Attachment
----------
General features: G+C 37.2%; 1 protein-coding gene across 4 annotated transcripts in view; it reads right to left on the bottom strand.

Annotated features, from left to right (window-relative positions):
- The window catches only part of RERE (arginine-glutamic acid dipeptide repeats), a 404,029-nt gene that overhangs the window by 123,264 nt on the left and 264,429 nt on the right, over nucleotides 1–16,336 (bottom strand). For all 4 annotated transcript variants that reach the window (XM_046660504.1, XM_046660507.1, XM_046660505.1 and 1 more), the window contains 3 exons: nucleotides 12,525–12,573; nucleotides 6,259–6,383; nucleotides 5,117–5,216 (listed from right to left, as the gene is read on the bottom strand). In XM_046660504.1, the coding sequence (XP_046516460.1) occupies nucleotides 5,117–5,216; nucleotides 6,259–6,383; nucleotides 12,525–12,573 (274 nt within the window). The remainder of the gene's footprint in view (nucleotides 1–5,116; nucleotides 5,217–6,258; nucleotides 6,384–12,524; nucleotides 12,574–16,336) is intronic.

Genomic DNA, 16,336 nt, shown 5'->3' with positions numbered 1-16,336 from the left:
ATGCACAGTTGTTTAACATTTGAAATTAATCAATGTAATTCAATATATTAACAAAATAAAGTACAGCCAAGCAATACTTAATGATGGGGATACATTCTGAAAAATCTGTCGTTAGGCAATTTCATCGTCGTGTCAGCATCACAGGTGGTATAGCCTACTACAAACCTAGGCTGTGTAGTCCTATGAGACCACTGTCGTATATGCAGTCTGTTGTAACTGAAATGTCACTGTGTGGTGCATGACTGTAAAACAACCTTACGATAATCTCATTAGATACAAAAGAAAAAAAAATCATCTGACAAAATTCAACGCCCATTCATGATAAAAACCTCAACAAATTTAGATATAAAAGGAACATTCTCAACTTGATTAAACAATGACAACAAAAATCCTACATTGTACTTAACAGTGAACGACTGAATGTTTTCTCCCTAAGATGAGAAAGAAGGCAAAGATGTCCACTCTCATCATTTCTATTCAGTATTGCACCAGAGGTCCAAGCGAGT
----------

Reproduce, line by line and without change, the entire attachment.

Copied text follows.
General features: G+C 37.2%; 1 protein-coding gene across 4 annotated transcripts in view; it reads right to left on the bottom strand.

Annotated features, from left to right (window-relative positions):
- The window catches only part of RERE (arginine-glutamic acid dipeptide repeats), a 404,029-nt gene that overhangs the window by 123,264 nt on the left and 264,429 nt on the right, over nucleotides 1–16,336 (bottom strand). For all 4 annotated transcript variants that reach the window (XM_046660504.1, XM_046660507.1, XM_046660505.1 and 1 more), the window contains 3 exons: nucleotides 12,525–12,573; nucleotides 6,259–6,383; nucleotides 5,117–5,216 (listed from right to left, as the gene is read on the bottom strand). In XM_046660504.1, the coding sequence (XP_046516460.1) occupies nucleotides 5,117–5,216; nucleotides 6,259–6,383; nucleotides 12,525–12,573 (274 nt within the window). The remainder of the gene's footprint in view (nucleotides 1–5,116; nucleotides 5,217–6,258; nucleotides 6,384–12,524; nucleotides 12,574–16,336) is intronic.

Genomic DNA, 16,336 nt, shown 5'->3' with positions numbered 1-16,336 from the left:
ATGCACAGTTGTTTAACATTTGAAATTAATCAATGTAATTCAATATATTAACAAAATAAAGTACAGCCAAGCAATACTTAATGATGGGGATACATTCTGAAAAATCTGTCGTTAGGCAATTTCATCGTCGTGTCAGCATCACAGGTGGTATAGCCTACTACAAACCTAGGCTGTGTAGTCCTATGAGACCACTGTCGTATATGCAGTCTGTTGTAACTGAAATGTCACTGTGTGGTGCATGACTGTAAAACAACCTTACGATAATCTCATTAGATACAAAAGAAAAAAAAATCATCTGACAAAATTCAACGCCCATTCATGATAAAAACCTCAACAAATTTAGATATAAAAGGAACATTCTCAACTTGATTAAACAATGACAACAAAAATCCTACATTGTACTTAACAGTGAACGACTGAATGTTTTCTCCCTAAGATGAGAAAGAAGGCAAAGATGTCCACTCTCATCATTTCTATTCAGTATTGCACCAGAGGTCCAAGCGAGT